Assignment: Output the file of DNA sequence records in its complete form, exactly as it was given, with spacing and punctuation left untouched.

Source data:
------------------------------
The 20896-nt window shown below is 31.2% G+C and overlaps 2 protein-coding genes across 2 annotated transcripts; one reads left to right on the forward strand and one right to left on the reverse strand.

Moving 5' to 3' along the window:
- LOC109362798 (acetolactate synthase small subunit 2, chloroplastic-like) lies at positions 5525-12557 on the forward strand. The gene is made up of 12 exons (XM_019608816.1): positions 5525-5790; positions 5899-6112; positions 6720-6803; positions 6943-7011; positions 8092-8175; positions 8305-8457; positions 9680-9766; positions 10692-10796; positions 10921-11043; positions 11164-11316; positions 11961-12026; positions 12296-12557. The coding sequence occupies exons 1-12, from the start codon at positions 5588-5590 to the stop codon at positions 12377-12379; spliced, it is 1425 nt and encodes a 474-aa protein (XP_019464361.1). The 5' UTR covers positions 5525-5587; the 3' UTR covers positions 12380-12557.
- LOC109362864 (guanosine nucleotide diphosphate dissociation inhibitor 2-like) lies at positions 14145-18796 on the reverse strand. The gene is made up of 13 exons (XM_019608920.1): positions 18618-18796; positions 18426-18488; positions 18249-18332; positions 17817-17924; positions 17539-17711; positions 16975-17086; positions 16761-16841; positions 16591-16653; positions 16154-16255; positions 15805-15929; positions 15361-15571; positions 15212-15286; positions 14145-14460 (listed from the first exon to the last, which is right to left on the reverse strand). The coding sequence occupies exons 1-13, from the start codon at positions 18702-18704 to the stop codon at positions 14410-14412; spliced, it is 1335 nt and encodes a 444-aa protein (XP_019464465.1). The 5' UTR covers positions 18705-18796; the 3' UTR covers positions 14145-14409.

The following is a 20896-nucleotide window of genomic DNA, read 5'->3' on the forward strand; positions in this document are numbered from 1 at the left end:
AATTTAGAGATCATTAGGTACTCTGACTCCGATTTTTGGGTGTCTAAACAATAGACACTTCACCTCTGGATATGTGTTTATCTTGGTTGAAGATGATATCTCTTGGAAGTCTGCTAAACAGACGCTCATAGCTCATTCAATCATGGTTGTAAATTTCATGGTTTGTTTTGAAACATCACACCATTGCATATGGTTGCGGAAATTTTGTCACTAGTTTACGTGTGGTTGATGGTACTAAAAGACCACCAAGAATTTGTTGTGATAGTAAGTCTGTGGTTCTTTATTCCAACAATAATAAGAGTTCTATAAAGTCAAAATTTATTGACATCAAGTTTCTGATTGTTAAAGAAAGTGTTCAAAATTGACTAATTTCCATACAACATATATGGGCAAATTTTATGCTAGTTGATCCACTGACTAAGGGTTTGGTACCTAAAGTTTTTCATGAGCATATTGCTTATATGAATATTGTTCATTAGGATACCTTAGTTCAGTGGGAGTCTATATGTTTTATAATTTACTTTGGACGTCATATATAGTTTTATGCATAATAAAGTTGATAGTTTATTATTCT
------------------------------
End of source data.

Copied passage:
The 20896-nt window shown below is 31.2% G+C and overlaps 2 protein-coding genes across 2 annotated transcripts; one reads left to right on the forward strand and one right to left on the reverse strand.

Moving 5' to 3' along the window:
- LOC109362798 (acetolactate synthase small subunit 2, chloroplastic-like) lies at positions 5525-12557 on the forward strand. The gene is made up of 12 exons (XM_019608816.1): positions 5525-5790; positions 5899-6112; positions 6720-6803; positions 6943-7011; positions 8092-8175; positions 8305-8457; positions 9680-9766; positions 10692-10796; positions 10921-11043; positions 11164-11316; positions 11961-12026; positions 12296-12557. The coding sequence occupies exons 1-12, from the start codon at positions 5588-5590 to the stop codon at positions 12377-12379; spliced, it is 1425 nt and encodes a 474-aa protein (XP_019464361.1). The 5' UTR covers positions 5525-5587; the 3' UTR covers positions 12380-12557.
- LOC109362864 (guanosine nucleotide diphosphate dissociation inhibitor 2-like) lies at positions 14145-18796 on the reverse strand. The gene is made up of 13 exons (XM_019608920.1): positions 18618-18796; positions 18426-18488; positions 18249-18332; positions 17817-17924; positions 17539-17711; positions 16975-17086; positions 16761-16841; positions 16591-16653; positions 16154-16255; positions 15805-15929; positions 15361-15571; positions 15212-15286; positions 14145-14460 (listed from the first exon to the last, which is right to left on the reverse strand). The coding sequence occupies exons 1-13, from the start codon at positions 18702-18704 to the stop codon at positions 14410-14412; spliced, it is 1335 nt and encodes a 444-aa protein (XP_019464465.1). The 5' UTR covers positions 18705-18796; the 3' UTR covers positions 14145-14409.

The following is a 20896-nucleotide window of genomic DNA, read 5'->3' on the forward strand; positions in this document are numbered from 1 at the left end:
AATTTAGAGATCATTAGGTACTCTGACTCCGATTTTTGGGTGTCTAAACAATAGACACTTCACCTCTGGATATGTGTTTATCTTGGTTGAAGATGATATCTCTTGGAAGTCTGCTAAACAGACGCTCATAGCTCATTCAATCATGGTTGTAAATTTCATGGTTTGTTTTGAAACATCACACCATTGCATATGGTTGCGGAAATTTTGTCACTAGTTTACGTGTGGTTGATGGTACTAAAAGACCACCAAGAATTTGTTGTGATAGTAAGTCTGTGGTTCTTTATTCCAACAATAATAAGAGTTCTATAAAGTCAAAATTTATTGACATCAAGTTTCTGATTGTTAAAGAAAGTGTTCAAAATTGACTAATTTCCATACAACATATATGGGCAAATTTTATGCTAGTTGATCCACTGACTAAGGGTTTGGTACCTAAAGTTTTTCATGAGCATATTGCTTATATGAATATTGTTCATTAGGATACCTTAGTTCAGTGGGAGTCTATATGTTTTATAATTTACTTTGGACGTCATATATAGTTTTATGCATAATAAAGTTGATAGTTTATTATTCT